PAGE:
Black History Month featured artist: Jimi Hendrix

by Peter Valelly

Legendary guitarist Jimi Hendrix
Legendary guitarist Jimi Hendrix (Linda McCartney/National Portrait Gallery/Smithsonian Institution)

For Black History Month 2013, The Current is spotlighting a different legendary African-American musician each week. This week, we're featuring one of rock's enduring icons, the legendary guitarist Jimi Hendrix. Tune in to hear tracks from his catalog throughout the week, and visit to the website for more features about his career.

In so many ways, Jimi Hendrix is the archetypal rock legend, the incendiary and tragically short arc of his career etched in stone and enshrined for generations to come. Some may question whether this grandiose mythology is deserved, but even a cursory listen to any of the man's countless classics confirms that he was indeed a larger-than-life figure, a consummate frontman and, of course, a guitar virtuoso par excellence.

Born Johnny Allen Hendrix in Seattle in 1942, the man who would later be deified as rock's greatest guitarist had a turbulent childhood marked by frequent moves, emotional and perhaps physical abuse, and the death of his mother when he was just 15. It was at that same age that Hendrix began teaching himself to play a $5 acoustic guitar, graduating to an electric one a year later. After a stint in the army, Hendrix began cutting his teeth—literally, since this is when he began learning to play with his mouth—on the segregated South's African-American touring circuit before playing back-up for stars like The isley Brothers and Little Richard.

It was in 1966, shortly after striking out on his own with the short-lived band Jimmy James and the Blue Flames, that he was discovered by Linda Keith, Keith Richards' girlfriend, and summarily whisked away to London. There, he formed a new band, The Jimi Hendrix Experience, and rapidly became UK psych-rock royalty. The band debuted in May 1967 with the landmark Are You Experienced, whose opener "Purple Haze" remains one of the most stunning encapsulations of Hendrix's genius and surely one of the most earth-shatteringly potent rock debuts ever. Hendrix's big break in the US came just a month later with his performance at the Monterey Pop Festival, where he famously concluded his set by burning and smashing his guitar. That winter, he & his band rushed out their sophomore release, Axis: Bold as Love, which, thanks to extensive studio trickery, pushed Hendrix's sound in new, even more psychedelic directions.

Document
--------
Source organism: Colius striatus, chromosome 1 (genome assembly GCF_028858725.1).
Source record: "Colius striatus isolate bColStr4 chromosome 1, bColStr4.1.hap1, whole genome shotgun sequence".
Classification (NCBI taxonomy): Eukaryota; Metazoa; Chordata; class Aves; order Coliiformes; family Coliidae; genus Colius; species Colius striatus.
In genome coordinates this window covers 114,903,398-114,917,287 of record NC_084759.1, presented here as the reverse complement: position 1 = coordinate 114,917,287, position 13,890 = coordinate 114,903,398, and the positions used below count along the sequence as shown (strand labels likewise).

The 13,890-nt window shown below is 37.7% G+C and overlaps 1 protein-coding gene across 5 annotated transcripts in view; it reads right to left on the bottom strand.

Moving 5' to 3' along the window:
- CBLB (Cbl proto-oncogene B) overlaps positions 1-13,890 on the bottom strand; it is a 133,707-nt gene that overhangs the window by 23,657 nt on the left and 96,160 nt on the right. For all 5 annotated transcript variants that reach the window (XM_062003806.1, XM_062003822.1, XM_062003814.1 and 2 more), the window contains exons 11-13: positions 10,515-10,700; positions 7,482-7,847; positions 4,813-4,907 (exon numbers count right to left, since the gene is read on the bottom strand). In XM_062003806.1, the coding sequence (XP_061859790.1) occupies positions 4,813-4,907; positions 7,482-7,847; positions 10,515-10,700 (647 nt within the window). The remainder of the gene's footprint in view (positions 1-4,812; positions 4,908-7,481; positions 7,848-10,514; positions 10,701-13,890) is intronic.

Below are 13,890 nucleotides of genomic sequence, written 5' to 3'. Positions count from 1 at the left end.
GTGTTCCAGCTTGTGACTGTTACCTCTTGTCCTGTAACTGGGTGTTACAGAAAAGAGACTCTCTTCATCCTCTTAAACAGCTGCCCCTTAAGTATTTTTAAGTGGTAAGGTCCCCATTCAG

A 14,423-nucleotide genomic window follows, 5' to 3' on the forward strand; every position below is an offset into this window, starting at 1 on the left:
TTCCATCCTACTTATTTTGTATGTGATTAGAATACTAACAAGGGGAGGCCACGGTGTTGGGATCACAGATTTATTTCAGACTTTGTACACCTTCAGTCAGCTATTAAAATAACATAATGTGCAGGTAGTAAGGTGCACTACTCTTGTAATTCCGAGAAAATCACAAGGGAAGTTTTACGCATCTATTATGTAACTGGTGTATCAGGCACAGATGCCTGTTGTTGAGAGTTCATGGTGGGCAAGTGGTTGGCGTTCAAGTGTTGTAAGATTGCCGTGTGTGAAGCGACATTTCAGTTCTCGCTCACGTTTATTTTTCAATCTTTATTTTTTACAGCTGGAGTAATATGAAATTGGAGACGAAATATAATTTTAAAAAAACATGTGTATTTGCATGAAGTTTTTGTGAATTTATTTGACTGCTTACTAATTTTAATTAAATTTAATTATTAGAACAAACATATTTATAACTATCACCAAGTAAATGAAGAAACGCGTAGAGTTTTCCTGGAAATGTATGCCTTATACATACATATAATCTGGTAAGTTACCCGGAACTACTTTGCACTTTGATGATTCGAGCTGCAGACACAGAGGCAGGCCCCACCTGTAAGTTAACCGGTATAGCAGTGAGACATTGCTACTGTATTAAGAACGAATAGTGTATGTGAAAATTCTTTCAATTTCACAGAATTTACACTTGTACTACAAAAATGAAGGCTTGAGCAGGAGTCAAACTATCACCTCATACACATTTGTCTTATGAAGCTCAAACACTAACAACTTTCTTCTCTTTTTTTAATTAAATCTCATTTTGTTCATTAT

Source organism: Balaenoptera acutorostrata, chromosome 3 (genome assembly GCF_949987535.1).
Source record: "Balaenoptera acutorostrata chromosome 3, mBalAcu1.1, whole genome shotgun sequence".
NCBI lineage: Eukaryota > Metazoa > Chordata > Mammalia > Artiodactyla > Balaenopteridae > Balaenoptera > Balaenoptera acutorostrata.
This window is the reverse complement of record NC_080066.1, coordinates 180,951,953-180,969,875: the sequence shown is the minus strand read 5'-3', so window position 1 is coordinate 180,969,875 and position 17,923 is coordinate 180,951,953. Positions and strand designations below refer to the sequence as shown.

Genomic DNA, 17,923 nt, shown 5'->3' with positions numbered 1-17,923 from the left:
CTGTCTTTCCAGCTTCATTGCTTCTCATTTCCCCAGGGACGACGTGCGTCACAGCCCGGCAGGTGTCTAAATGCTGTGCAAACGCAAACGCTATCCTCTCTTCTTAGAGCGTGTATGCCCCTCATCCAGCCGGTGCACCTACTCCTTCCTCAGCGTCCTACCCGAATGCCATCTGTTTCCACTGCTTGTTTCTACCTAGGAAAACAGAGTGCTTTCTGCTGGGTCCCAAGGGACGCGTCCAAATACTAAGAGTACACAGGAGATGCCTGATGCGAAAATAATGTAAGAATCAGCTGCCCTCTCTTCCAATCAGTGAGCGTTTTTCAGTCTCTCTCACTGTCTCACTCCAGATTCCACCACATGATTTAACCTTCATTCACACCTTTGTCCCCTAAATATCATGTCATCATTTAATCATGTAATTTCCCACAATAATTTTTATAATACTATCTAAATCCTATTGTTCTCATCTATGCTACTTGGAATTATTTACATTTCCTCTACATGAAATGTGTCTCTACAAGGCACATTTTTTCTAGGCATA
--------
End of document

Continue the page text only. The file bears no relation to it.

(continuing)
Hendrix's next album (and his last with the Experience) would be fall 1968's Electric Ladyland, a double-LP magnum opus that he labored over extensively in the studio, recording dozens of takes and, in close collaboration with his preferred engineer Eddie Kramer, purportedly attempting hundreds of mixes of some tracks before he was satisfied. This assiduous attention to detail paid off, with the album topping the charts for weeks and securing Hendrix's legendary status.

The Jimi Hendrix Experience would dissolve shortly before Hendrix's most famous gig, his legendary closing set at Woodstock in August of 1969. The band he slapped together for that performance was short-lived, but by the end of the year he'd assembled a new outfit, the all-African-American Band of Gypsys, whose ferocious and funky blues-rock would be captured forever on the band's self-titled album. Culled from recordings of four New Years' shows at the Fillmore East and released in spring of 1970, it was the only official live album and the last album of any kind that Hendrix would release during his lifetime.

Hendrix's drug-related death on September 18, 1970 sealed his iconic status even as it cut short an astonishingly promising career on the cusp of a new decade and era. But the music he left behind not only affirms the linchpins of his legend—his otherworldly guitar chops and fearsome, cataclysmic live presence—but also reveals further dimensions of his genius: his innate and prophetic understanding of the studio-as-instrument, the way his guitar playing's uncanny rhythmic tautness hearkened to his R&B forebears even as it foretold funk. True to his psychedelic vision, Hendrix crafted music that contains entire worlds. Listening to it is an experience that remains vital and dynamic to this day.